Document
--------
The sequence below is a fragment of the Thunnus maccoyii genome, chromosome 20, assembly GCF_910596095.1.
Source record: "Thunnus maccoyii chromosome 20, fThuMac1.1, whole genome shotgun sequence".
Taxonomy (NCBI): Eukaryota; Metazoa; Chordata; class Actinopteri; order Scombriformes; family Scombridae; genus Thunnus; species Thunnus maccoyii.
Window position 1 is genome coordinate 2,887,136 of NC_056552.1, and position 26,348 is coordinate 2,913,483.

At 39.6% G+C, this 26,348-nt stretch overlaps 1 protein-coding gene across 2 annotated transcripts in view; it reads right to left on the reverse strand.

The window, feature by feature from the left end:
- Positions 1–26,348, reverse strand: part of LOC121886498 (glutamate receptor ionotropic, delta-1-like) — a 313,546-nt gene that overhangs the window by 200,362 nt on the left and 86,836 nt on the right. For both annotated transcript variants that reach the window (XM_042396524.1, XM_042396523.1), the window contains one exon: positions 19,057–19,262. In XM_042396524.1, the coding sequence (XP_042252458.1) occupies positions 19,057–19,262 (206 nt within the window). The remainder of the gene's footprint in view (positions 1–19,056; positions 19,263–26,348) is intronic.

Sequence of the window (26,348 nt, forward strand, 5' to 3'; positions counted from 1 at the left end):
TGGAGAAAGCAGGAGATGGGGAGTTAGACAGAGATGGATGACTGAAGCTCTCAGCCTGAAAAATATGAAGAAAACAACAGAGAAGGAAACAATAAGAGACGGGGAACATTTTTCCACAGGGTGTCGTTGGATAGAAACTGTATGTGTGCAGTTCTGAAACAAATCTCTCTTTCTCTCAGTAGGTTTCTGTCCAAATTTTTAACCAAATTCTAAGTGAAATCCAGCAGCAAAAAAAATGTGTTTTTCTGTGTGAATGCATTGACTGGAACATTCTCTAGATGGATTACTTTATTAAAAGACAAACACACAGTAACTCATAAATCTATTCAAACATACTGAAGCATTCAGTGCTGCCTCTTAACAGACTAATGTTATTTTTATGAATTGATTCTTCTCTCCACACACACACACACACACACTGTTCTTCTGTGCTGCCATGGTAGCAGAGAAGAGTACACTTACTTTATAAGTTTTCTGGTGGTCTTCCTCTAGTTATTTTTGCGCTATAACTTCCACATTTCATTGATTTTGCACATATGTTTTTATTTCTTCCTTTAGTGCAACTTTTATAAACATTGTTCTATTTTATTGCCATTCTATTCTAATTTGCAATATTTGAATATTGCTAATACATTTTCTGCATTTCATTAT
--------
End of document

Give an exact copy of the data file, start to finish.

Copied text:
The sequence below is a fragment of the Thunnus maccoyii genome, chromosome 20, assembly GCF_910596095.1.
Source record: "Thunnus maccoyii chromosome 20, fThuMac1.1, whole genome shotgun sequence".
Taxonomy (NCBI): Eukaryota; Metazoa; Chordata; class Actinopteri; order Scombriformes; family Scombridae; genus Thunnus; species Thunnus maccoyii.
Window position 1 is genome coordinate 2,887,136 of NC_056552.1, and position 26,348 is coordinate 2,913,483.

At 39.6% G+C, this 26,348-nt stretch overlaps 1 protein-coding gene across 2 annotated transcripts in view; it reads right to left on the reverse strand.

The window, feature by feature from the left end:
- Positions 1–26,348, reverse strand: part of LOC121886498 (glutamate receptor ionotropic, delta-1-like) — a 313,546-nt gene that overhangs the window by 200,362 nt on the left and 86,836 nt on the right. For both annotated transcript variants that reach the window (XM_042396524.1, XM_042396523.1), the window contains one exon: positions 19,057–19,262. In XM_042396524.1, the coding sequence (XP_042252458.1) occupies positions 19,057–19,262 (206 nt within the window). The remainder of the gene's footprint in view (positions 1–19,056; positions 19,263–26,348) is intronic.

Sequence of the window (26,348 nt, forward strand, 5' to 3'; positions counted from 1 at the left end):
TGGAGAAAGCAGGAGATGGGGAGTTAGACAGAGATGGATGACTGAAGCTCTCAGCCTGAAAAATATGAAGAAAACAACAGAGAAGGAAACAATAAGAGACGGGGAACATTTTTCCACAGGGTGTCGTTGGATAGAAACTGTATGTGTGCAGTTCTGAAACAAATCTCTCTTTCTCTCAGTAGGTTTCTGTCCAAATTTTTAACCAAATTCTAAGTGAAATCCAGCAGCAAAAAAAATGTGTTTTTCTGTGTGAATGCATTGACTGGAACATTCTCTAGATGGATTACTTTATTAAAAGACAAACACACAGTAACTCATAAATCTATTCAAACATACTGAAGCATTCAGTGCTGCCTCTTAACAGACTAATGTTATTTTTATGAATTGATTCTTCTCTCCACACACACACACACACACACTGTTCTTCTGTGCTGCCATGGTAGCAGAGAAGAGTACACTTACTTTATAAGTTTTCTGGTGGTCTTCCTCTAGTTATTTTTGCGCTATAACTTCCACATTTCATTGATTTTGCACATATGTTTTTATTTCTTCCTTTAGTGCAACTTTTATAAACATTGTTCTATTTTATTGCCATTCTATTCTAATTTGCAATATTTGAATATTGCTAATACATTTTCTGCATTTCATTAT